Regular readers won't be surprised to learn that
the first book I read on the Kindle was 20,000
Leagues Under the Sea. There's something
so right about reading a century-old tale -- whose narrator is enthralled with
the power of electricity -- on a device that's a pretty darn enthralling use of
That said, in exploring how the image of technology and the future has changed over time, few books are as influential as this one. Some observations:
2. The constant use of extreme detail in the book,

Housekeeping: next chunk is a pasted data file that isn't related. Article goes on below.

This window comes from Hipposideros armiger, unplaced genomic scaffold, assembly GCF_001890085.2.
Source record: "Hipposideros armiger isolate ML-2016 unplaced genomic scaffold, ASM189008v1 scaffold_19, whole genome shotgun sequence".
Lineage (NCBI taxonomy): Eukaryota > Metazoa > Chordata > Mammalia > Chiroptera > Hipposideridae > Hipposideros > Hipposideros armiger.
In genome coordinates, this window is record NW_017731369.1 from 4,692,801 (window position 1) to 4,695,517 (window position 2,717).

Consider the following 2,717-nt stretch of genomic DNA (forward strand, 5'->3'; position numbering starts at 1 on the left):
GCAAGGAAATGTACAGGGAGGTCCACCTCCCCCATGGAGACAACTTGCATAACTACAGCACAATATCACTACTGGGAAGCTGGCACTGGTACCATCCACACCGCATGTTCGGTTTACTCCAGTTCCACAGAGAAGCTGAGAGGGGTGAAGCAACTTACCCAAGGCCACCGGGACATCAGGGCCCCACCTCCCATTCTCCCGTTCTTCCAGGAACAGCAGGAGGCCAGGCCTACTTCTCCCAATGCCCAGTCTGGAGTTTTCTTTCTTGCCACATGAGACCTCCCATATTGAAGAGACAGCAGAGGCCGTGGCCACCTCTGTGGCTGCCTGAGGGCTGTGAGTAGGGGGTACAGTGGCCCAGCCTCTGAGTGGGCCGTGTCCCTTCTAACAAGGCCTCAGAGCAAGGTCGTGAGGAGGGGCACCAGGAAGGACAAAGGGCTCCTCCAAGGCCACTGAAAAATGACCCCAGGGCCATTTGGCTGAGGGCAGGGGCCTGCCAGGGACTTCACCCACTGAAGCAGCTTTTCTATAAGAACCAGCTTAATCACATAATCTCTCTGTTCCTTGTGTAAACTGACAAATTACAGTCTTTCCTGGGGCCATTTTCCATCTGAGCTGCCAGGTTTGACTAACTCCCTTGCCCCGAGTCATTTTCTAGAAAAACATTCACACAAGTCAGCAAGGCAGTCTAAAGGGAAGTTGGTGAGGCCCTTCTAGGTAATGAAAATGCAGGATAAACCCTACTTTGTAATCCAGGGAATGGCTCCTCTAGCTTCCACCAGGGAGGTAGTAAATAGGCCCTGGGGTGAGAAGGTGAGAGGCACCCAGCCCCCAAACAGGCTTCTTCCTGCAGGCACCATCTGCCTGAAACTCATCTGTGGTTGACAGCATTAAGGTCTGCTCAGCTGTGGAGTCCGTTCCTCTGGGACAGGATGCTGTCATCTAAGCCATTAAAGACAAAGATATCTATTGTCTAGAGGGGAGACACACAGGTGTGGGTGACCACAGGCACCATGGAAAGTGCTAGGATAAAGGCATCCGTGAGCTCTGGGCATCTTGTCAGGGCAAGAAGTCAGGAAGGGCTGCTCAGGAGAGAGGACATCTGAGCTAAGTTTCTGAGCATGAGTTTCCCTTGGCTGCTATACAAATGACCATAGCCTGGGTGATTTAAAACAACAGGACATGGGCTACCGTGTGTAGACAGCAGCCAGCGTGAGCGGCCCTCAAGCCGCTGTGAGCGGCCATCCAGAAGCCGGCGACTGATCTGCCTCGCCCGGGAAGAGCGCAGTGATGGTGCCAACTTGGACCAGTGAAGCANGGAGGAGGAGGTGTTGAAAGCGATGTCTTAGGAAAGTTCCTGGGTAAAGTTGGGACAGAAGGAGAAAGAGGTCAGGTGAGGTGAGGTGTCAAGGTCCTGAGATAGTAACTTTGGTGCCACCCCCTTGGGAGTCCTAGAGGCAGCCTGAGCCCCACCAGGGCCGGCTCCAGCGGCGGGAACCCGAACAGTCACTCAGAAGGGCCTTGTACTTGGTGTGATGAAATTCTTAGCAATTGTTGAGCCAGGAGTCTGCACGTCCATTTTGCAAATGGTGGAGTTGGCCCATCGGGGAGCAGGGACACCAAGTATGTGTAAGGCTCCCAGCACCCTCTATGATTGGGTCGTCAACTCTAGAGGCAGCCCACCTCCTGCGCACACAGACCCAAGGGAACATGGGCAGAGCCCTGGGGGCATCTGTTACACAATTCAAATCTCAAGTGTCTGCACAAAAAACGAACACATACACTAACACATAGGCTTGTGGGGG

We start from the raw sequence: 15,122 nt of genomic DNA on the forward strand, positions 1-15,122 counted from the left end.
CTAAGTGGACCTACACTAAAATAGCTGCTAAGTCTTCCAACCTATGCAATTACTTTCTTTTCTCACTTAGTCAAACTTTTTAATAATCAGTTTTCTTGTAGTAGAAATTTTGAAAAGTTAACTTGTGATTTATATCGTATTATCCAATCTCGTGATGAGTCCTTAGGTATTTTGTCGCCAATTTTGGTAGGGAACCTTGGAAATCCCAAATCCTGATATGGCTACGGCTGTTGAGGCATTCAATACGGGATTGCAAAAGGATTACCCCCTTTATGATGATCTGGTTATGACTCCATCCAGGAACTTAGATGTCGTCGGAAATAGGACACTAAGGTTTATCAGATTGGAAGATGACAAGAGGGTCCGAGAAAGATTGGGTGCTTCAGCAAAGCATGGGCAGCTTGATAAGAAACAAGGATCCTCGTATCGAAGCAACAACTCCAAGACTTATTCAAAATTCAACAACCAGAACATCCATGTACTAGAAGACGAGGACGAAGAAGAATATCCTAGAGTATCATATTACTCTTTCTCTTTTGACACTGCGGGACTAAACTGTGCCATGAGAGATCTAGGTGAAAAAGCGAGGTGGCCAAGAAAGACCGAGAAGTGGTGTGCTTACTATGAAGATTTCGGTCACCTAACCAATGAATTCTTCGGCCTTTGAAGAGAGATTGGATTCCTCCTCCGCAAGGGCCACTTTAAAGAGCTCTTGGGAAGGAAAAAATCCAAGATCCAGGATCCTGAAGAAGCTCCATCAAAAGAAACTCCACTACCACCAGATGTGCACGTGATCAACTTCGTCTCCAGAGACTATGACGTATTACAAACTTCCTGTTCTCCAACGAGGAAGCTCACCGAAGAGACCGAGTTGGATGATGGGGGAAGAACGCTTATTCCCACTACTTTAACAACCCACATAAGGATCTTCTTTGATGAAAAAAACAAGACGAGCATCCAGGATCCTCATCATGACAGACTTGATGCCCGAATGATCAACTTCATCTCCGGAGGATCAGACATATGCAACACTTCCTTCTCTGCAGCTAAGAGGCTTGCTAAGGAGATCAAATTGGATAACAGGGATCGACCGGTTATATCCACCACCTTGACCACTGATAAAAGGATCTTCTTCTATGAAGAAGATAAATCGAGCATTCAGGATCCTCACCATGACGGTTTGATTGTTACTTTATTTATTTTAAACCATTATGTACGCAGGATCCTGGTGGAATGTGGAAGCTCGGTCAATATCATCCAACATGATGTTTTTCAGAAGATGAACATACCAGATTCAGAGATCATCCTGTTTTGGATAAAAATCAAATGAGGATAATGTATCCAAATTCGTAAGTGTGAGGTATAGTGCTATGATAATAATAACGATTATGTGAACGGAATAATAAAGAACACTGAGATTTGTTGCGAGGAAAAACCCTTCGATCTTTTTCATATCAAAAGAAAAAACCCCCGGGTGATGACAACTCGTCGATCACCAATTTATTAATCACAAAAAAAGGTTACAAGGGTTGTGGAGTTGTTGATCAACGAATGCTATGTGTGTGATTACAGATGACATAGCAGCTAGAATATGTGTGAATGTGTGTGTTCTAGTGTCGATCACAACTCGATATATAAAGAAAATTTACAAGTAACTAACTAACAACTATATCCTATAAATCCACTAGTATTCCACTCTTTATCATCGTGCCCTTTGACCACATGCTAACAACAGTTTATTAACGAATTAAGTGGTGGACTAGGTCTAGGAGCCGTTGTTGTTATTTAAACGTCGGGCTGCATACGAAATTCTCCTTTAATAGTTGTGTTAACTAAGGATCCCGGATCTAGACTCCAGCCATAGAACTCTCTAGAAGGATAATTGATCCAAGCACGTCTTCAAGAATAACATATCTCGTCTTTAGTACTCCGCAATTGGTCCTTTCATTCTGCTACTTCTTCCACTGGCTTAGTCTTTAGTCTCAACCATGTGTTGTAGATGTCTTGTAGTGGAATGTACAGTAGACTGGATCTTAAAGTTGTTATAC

going on for pages and pages about what the fish look like and rattling off
measurements, give the fantasy parts of the book much more credence.
It’s a lesson on the benefits of getting granular when selling a vision of the
3. There's a great passage where, on behalf of science, Verne snobbily says, "It was Tasman who discovered this group in 1643, the year Torricelli invented the barometer and Louis XIV mounted the throne. I leave the reader to decide which of these events has been more useful to the human race." This wasn't the first time an innovator scoffed at a politician, but it’s certainly one of the sharpest. Food for thought for those innovation v. public policy debates that break out every so often.